Engaging parents to promote children's nutrition and health: Providers' barriers and strategies in head start and child care centers

Dipti A. Dev, Courtney Byrd-Williams, Samantha Ramsay, Brent McBride, Deepa Srivastava, Ashleigh Murriel, Chrisa Arcan, Anna M. Adachi-Mejia

Research output: Contribution to journalArticlepeer-review

43 Scopus citations


Purpose: Using the Academy of Nutrition and Dietetics benchmarks as a framework, this study examined childcare providers' (Head Start [HS], Child and Adult Care Food Program [CACFP] funded, and non-CACFP) perspectives regarding communicating with parents about nutrition to promote children's health. Design: Qualitative. Setting: State-licensed center-based childcare programs. Participants: Full-time childcare providers (n = 18) caring for children 2 to 5 years old from varying childcare contexts (HS, CACFP funded, and non-CACFP), race, education, and years of experience. Methods: In-person interviews using semi-structured interview protocol until saturation were achieved. Thematic analysis was conducted. Results: Two overarching themes were barriers and strategies to communicate with parents about children's nutrition. Barriers to communication included - (a) parents are too busy to talk with providers, (b) parents offer unhealthy foods, (c) parents prioritize talking about child food issues over nutrition, (d) providers are unsure of how to communicate about nutrition without offending parents, and (e) providers are concerned if parents are receptive to nutrition education materials. Strategies for communication included - (a) recognize the benefits of communicating with parents about nutrition to support child health, (b) build a partnership with parents through education, (c) leverage policy (federal and state) to communicate positively and avoid conflict, (d) implement center-level practices to reinforce policy, and (e) foster a respectful relationship between providers and parents. Conclusion: Policy and environmental changes were recommended for fostering a respectful relationship and building a bridge between providers and parents to improve communication about children's nutrition and health.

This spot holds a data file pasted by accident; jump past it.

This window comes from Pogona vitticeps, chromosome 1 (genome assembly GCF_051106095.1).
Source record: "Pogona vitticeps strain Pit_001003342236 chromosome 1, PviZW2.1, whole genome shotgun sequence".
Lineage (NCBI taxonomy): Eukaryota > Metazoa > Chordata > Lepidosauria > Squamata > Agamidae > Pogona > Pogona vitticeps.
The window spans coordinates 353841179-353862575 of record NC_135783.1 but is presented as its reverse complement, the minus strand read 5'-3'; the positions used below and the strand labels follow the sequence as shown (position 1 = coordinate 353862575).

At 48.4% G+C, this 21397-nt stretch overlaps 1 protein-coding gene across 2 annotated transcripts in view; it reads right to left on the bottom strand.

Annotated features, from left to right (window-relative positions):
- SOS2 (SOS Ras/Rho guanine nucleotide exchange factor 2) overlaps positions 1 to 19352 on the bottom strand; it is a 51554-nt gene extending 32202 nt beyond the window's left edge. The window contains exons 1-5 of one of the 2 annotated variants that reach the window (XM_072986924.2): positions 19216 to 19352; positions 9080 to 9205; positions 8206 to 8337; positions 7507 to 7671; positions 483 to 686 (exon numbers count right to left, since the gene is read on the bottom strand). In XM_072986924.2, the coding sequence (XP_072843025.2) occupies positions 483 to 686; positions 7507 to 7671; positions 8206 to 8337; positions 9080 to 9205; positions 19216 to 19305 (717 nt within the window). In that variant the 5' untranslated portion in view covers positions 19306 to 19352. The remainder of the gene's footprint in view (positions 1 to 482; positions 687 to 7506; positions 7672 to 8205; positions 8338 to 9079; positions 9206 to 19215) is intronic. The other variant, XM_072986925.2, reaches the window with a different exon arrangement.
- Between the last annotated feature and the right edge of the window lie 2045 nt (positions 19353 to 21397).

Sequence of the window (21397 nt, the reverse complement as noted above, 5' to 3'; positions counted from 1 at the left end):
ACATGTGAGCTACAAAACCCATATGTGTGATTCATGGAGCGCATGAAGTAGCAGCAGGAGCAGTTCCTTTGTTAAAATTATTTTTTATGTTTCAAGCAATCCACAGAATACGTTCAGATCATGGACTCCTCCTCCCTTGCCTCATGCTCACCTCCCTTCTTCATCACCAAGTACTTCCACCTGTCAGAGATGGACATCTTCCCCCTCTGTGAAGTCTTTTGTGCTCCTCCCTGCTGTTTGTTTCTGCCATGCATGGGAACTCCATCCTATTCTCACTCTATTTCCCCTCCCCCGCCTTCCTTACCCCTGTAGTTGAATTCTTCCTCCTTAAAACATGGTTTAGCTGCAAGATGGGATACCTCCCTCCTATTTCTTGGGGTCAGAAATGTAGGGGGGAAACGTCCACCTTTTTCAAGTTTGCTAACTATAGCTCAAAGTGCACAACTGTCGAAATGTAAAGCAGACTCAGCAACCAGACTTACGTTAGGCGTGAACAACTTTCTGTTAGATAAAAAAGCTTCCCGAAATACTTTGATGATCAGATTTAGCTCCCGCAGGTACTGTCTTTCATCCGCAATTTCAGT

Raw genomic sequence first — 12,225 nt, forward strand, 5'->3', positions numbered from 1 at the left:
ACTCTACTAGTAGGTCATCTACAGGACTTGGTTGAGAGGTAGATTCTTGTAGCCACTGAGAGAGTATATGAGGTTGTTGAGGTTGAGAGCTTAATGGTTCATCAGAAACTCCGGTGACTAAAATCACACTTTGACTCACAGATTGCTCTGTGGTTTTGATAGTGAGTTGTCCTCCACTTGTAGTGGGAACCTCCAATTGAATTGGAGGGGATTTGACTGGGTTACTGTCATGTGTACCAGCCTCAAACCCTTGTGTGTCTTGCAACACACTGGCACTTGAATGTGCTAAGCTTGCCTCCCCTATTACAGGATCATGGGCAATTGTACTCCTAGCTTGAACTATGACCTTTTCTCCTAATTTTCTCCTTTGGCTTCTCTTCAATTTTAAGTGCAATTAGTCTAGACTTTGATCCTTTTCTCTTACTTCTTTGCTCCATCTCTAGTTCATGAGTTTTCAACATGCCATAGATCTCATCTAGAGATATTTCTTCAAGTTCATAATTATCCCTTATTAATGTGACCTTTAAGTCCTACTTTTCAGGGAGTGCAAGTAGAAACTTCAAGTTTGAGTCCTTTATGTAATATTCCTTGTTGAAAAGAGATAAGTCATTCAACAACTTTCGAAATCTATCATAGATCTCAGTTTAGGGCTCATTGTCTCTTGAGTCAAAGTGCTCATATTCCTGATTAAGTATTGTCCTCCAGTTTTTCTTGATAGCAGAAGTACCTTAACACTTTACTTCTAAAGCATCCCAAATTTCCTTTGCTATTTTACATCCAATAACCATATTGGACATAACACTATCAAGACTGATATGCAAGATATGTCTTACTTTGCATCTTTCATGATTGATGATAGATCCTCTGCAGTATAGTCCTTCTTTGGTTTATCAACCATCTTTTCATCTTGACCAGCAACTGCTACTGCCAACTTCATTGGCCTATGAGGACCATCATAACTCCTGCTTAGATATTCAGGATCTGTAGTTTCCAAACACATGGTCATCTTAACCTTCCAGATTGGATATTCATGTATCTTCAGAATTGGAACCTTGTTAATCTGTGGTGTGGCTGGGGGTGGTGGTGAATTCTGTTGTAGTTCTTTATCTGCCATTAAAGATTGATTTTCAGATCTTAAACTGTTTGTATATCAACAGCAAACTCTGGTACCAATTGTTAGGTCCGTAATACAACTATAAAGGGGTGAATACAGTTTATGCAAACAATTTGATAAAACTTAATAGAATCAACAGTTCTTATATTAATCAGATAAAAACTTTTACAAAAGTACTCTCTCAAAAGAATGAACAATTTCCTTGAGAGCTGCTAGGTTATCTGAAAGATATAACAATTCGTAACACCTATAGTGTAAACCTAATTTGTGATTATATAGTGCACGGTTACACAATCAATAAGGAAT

Original languageEnglish (US)
Pages (from-to)153-162
Number of pages10
JournalAmerican Journal of Health Promotion
Issue number2
StatePublished - Mar 1 2017


  • Child and Adult Care Program
  • Head Start
  • childcare
  • health policy
  • nutrition
  • obesity
  • parent communication

ASJC Scopus subject areas

  • Health(social science)
  • Public Health, Environmental and Occupational Health


Dive into the research topics of 'Engaging parents to promote children's nutrition and health: Providers' barriers and strategies in head start and child care centers'. Together they form a unique fingerprint.

Cite this